Tottenham and Agnew, JJ.
1. The plaintiff in this case is the putnidar of a taluk called Nundipur, from which he seeks to eject the defendant. It appears that the estate formerly belonged to one Ramlochun Ghose, who, in 1203 (1796), sold it by a kobala to one Komola Kant Koer. Komola Kant Koer was succeeded by Baidya Nath Koer, whose name was recorded as proprietor. The property remained in the possession of the Koers up to the year 1270 (1863), when it was sold for arrears of revenue, and purchased by one Sham Lal Ghose, and the Koers were ousted. The defendant was then a minor. His guardian Nobin Chunder Koer subsequently brought a suit to recover possession of the property against Shama Sundari Dasi, the guardian of Onath Bundhu Ghose, the heir of Sham Lal Ghose. This suit was referred to arbitration, and the arbitrators by their award found that six bighas of lakheraj land were excluded from the plaintiff's claim; but that the rest of the lakheraj land, including all the lands in dispute in the present suit, belonged to him, and that the mal lands also belonged to him, and in 1280 (1873) he was put into possession.
2. In 1283 (1876) the estate was again sold for arrears of revenue and was purchased, free from incumbrances, by the Maharajah of Burdwan, who let it in putni to the present plaintiff. The plaintiff alleges that the lands now in dispute are mal lands within the zamindari, and that they were held by Sham Lal in nijjote. On the 26th Magh 1286 (8th February 1880) the plaintiff served the following notice to quit on the defendant:
You are in possession of 43 bighas without any legal grounds. You have no right or title to occupy the said land, and I am entitled to eject you from it. You are therefore informed that you must within thirty days of the service of this notice on you, quit the land, or you may, if you like, enter into an engagement with me and execute a kabuliat with me, agreeing to pay a proper rent. If you do not do either, I shall institute a suit to eject you.
3. The present suit was instituted on the 13th Assar 1287 (26th June 1880).
4. The defendant stated that the zamindari consisted of 36 plots, of which plots 1 to 11 belonged to a holding in the name of Komola Kant Koer; that plots 12 to 19 were originally held by one Gunga Gobind Koer who sold them to Baidya Nath Koer on the 6th Falgun 1222 (1816) in the benami name of Madhub Ghunder Koer. At that time it is alleged by the defendant that Gunga Gobind Koer had acquired a right of occupancy in these plots, and the defendant contended that, as he and his ancestors had held possession of these plots for more than twelve years, he had acquired a right of occupancy in them. Plots 20 to 36, the defendant stated, were lakheraj lands.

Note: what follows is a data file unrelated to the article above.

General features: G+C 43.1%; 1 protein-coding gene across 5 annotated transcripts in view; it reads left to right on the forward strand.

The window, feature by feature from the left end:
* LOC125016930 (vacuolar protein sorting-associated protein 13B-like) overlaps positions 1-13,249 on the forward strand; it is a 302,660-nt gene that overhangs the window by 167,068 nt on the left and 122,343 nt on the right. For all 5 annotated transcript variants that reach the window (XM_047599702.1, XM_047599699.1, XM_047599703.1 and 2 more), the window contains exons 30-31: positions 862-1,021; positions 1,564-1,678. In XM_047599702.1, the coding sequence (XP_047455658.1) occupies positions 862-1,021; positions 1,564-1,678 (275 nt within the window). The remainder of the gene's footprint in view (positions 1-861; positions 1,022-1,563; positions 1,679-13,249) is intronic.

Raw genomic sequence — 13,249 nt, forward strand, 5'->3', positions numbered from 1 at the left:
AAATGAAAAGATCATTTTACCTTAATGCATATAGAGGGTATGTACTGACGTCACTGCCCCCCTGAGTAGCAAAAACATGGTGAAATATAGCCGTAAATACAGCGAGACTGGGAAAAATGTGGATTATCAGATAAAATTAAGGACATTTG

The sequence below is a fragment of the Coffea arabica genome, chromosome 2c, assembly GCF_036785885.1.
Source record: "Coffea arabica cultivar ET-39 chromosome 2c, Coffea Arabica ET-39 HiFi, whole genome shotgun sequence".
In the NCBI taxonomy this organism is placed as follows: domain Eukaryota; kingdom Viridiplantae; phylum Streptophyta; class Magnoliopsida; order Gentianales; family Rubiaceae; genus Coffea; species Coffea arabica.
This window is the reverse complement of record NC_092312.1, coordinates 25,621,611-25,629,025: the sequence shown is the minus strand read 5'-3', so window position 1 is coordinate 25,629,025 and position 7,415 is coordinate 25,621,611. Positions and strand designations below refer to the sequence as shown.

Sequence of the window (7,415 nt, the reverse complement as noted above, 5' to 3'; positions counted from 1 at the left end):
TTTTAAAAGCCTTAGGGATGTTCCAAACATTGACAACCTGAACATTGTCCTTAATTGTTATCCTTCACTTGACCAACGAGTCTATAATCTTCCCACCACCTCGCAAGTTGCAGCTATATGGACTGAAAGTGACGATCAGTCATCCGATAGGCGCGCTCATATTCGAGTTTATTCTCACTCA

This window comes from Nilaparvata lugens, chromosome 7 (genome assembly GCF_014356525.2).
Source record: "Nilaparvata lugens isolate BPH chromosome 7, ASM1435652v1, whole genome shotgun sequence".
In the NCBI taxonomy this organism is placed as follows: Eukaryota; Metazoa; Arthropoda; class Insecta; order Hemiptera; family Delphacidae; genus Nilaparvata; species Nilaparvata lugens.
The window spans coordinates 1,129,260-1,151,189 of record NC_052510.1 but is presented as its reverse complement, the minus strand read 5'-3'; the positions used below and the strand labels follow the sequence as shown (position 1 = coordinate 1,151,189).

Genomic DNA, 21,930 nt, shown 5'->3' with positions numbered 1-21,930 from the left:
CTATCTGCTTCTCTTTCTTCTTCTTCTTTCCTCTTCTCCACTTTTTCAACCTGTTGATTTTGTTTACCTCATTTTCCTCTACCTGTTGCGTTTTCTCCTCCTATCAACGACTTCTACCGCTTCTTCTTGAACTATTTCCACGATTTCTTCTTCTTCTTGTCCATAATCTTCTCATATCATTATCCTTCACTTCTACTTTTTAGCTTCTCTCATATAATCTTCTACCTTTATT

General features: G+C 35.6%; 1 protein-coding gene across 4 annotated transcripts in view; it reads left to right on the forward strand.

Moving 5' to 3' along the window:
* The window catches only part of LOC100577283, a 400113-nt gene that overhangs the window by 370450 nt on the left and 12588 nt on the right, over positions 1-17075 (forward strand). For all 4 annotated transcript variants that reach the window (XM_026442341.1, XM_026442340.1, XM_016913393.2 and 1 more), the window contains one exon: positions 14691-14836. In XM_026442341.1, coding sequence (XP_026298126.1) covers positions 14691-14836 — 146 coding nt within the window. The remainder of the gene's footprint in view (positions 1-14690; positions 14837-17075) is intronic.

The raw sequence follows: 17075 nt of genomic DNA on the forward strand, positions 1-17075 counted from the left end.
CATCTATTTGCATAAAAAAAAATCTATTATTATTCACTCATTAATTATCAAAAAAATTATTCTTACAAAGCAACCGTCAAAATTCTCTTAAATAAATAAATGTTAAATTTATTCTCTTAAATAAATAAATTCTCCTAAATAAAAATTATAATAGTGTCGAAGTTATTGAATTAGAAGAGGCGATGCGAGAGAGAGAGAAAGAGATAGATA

5. The Subordinate Judge dismissed the suit. He held that the decree in the arbitration suit did not operate under Section 13 of the Civil Procedure Code as a bar to the present suit, but he held that the plaintiff had recognized the relation of landlord and tenant existing between himself and the defendant as to plots 1 to 19, and that the defendant had a right of occupancy in those plots; and further that the plots 20 to 36 were the defendant's lakheraj.
6. District Judge modified this decree. He held that the decision in the arbitration suit did not operate as res judicata, and was not admissible in evidence against the plaintiff'. He further held that the defendant had not acquired a right of occupancy in the lands claimed by him as mat, and he reversed the Munsif's decree on this point.